Last week saw a curious mix of optimism and disappointment in the mortgage market. The year’s most exciting deal was finally brought to a close with the sale of Charcol by Bradford & Bingley to a team including the brokerage’s charismatic founder John Garfield.
Mortgage Strategy was given the first interview with Garfield just hours after the deal completed (see this week’s Cover Story beginning on page 34), with negotiations running right up to the deadline of 6am on Wednesday.
Garfield’s involvement, which he promises will be completely hands-on, will bring a breath of fresh air to the business – exactly what it needs. Despite paying a vast sum for Charcol in 2000 – 102.5m – B&B has not used the business to its full potential.
Charcol has also lost a lot of staff over the years, many of whom went on to set up rival firms. “There are some good businesses out there that have been built off the back of the Charcol model and experience,” says Charcol managing director Peter Barrett. “But there is a new buzz about the place now and we need to make people see that this is an exciting place to work.”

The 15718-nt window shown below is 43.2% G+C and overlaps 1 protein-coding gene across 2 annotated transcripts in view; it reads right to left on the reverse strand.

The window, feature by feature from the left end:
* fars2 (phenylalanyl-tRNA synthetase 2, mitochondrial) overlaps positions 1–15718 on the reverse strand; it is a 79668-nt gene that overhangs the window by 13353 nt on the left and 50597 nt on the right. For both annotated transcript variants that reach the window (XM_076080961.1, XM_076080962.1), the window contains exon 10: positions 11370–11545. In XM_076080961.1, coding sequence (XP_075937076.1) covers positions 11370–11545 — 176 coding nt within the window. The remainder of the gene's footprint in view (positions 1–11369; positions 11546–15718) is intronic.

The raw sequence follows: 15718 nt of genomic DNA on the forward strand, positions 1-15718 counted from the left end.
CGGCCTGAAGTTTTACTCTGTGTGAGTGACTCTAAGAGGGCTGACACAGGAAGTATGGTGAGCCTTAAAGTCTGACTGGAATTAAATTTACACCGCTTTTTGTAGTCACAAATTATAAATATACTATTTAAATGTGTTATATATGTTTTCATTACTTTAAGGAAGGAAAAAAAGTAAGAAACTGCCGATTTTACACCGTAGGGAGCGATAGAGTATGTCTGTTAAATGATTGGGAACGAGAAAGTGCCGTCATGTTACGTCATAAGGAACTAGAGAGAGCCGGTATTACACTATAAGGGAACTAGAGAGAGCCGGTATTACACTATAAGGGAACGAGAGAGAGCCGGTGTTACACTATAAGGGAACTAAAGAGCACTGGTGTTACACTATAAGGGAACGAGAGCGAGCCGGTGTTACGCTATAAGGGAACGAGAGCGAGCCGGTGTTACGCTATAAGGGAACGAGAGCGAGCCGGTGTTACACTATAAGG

Both he and Garfield welcome the competition. “It should keep all of us on our toes and I certainly intend to keep them on their toes,” says Garfield.
Charcol is still a powerful brand with a great deal of goodwill attached to it both from within the industry and from consumers. It will be fascinating to see what changes its dynamic new management team will implement.
Rather less goodwill was directed towards Gordon Brown last week. The chancellor was widely criticised for failing to mention Stamp Duty in his pre-Budget statement. Brown’s refusal to tackle the issue flies in the face of industry opinion, with 546 firms already signed up to Mortgage Strategy’s campaign to Step Up Stamp Duty – by raising the threshold to 150,000 – in its first two weeks.